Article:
Not a live concert alas, though Pink Floyd played “Dark Side of the Moon” at Brighton Dome nearly thirty years ago before the release of the album. The story is that the sound system failed on one of those nights and the concert had to be abandoned; another show was filmed.
This is an exhibition of photographic prints by Jill Furmanovsky, Storm Thorgerson, Colin Prime and Tony Collins from the time of “Dark Side of the Moon” and “Wish You Were Here”, informal shots from the studio recording sessions at Abbey Road and from open air festival concerts and the 1981 shows of “The Wall” at Earls Court. (I'm happy to admit to having enjoyed the latter back in 1981, of course including buying the t-shirt).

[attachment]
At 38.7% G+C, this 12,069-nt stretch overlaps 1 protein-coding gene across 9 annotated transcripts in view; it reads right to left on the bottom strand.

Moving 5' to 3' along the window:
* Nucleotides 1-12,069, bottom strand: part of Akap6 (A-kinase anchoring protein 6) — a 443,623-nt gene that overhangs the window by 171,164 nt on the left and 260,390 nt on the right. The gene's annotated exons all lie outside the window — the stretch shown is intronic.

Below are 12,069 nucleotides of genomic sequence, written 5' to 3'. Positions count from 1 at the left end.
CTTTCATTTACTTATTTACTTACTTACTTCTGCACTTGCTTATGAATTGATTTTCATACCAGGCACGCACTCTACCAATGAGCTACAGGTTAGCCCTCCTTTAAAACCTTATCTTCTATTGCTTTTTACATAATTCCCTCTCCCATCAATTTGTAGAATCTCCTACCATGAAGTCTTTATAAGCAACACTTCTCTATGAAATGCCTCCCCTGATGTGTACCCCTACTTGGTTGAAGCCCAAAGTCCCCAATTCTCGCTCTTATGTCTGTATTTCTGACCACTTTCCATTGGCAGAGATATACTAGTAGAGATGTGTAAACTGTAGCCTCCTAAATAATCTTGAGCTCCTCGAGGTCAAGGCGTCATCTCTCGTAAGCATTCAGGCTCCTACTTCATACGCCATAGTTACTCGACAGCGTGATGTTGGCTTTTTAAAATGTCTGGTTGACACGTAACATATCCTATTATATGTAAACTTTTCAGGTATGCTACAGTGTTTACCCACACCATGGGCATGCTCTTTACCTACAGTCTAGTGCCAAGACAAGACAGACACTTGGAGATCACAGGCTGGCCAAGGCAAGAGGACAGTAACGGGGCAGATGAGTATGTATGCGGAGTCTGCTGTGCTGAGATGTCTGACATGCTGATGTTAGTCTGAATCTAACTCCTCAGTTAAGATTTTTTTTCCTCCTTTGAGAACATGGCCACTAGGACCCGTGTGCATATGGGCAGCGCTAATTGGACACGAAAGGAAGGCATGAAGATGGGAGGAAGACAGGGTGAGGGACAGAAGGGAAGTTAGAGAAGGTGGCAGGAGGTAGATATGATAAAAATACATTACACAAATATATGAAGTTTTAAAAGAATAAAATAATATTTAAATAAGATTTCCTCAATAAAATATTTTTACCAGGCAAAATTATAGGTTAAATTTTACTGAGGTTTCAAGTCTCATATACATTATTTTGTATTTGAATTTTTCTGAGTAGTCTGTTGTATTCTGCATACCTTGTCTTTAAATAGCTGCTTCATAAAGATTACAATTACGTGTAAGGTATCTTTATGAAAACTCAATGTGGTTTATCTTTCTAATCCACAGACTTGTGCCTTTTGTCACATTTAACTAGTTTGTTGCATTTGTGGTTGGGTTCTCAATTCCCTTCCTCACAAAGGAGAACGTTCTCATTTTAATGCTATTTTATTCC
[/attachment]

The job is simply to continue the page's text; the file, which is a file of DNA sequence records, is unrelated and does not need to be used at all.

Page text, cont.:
This exhibition is less than comprehensive, there are no images that are one hundred percent compelling but it does give us some informal views of the band members as individuals and plus some alternative images commissioned for the album covers.
In as much as photography is as much about access as technique, these informal images show the limitations of competent photography by an outsider compared to empathic photography by an insider.
Bands used to be about music and music only, to put it another way. Shows like “The Wall” changed that, as did MTV. Then the photos of the band members became interesting. This exhibition shows the ordinary life of the creators of extraordinary music.
If there is further connection of Pink Floyd with Brighton then unfortunately this exhibition does not make it clear, though it does seem David Gilmour owns a house and a famous beach hut in Hove.